Karen Lillis is currently serializing a memoir about working at St. Mark’s Bookshop called Bagging The Beats At Midnight: Confessions of an Indie Bookstore Clerk over at Undie Press. Her recent installment, titled “People Who Led Me to Self-Publishing,” discusses the inspiring and energetic figures she encountered, people who took artistic matters into their own hands by making sloppy, lo-fi xeroxed booklets that were sold on a special consignment rack at St. Mark’s. Karen reminds us that writers such as Anais Nin, William Blake, Walt Whitman, Kathy Acker, Gertrude Stein, and others all self-published at one point. There’s a certain magic about it—the immediacy of it, the openness, the way any wing nut or fanatic or obsessive outsider can be given an equal hearing on the consignment rack. No filtration or editorial process—just print, copy, distribute.
In a recent email I sent to Al Burian, I wrote that I was interested in bridging the gap between the small press/indie publishing world and the self-publishing/zine world. Al is kind of a cult figure in the self-publishing world, but is probably virtually unknown to small press and indie lit readers (although he did get some kind of honorable mention in The Best American Nonrequired Reading series one year). I’ve been reading his zines since I was 13 and I’m still totally obsessed with them. Since Al Burian was my favorite zine writer, over the years I let everyone I knew borrow his writings—teachers, friends, family. Some instantly became obsessive fans of his work as well. Since last month Al’s out-of-print collection of early zines, titled Burn Collector, is finally back in print after being republished by PM Press. (You should check it out—I’ve probably read it more times than any other book in my life.) Al’s zine Burn Collector and others like his inspired me to start self-publishing when I was 15.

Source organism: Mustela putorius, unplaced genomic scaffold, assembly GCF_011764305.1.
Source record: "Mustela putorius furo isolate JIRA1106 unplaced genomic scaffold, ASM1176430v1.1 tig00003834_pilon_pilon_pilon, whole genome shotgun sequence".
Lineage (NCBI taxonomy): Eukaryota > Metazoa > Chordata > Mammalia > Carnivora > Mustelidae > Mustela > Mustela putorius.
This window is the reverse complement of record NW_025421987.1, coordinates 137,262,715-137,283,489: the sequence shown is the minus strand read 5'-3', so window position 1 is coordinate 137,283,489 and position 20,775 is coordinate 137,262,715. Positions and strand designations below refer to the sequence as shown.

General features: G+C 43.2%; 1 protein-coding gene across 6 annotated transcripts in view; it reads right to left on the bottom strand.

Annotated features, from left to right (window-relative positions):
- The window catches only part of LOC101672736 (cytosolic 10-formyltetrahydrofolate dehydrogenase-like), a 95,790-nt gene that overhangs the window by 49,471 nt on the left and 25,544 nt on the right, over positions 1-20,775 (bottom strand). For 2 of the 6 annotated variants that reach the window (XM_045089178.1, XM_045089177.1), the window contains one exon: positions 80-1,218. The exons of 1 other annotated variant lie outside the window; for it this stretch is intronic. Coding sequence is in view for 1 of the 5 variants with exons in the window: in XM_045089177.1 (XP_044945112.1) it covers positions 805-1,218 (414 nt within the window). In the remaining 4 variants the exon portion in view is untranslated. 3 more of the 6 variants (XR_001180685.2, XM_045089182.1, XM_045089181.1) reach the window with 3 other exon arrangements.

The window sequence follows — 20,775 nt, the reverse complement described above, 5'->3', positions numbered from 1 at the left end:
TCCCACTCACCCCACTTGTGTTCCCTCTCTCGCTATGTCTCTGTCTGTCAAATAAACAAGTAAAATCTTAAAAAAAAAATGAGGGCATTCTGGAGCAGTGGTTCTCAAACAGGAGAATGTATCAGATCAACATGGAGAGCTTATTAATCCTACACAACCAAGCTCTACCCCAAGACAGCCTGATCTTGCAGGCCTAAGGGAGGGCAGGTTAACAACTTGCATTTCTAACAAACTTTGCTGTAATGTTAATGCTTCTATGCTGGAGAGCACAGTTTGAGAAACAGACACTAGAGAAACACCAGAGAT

David NeSmith has epublished a new haiku thing, from his El Greed comics. He’s taking comics and haiku off the page. He’s putting wardrobes on the page. I don’t know, you figure it out.
It’s been up for a bit, but Maureen Thorson’s review of Tan Lin’s Seven Controlled Vocabularies and Obituary 2004. The Joy of Cooking (Airport Novel Musical Poem Painting Film Photo Hallucination Landscape) is so good that I read it and immediately bought the book. Now the book has arrived, and I’m trying to like it as much as I like the review. It’s ambitious in its extratextuality. Its beautiful in its conception. But its wtf in its words. I don’t know, you figure it out.
Gee whiz, here’s an exhaustingive Bookslut interview with Dorothea Lasky.
Don’t forget: Telephone Journal giveaway ends tomorrow. Leave a comment, win a book.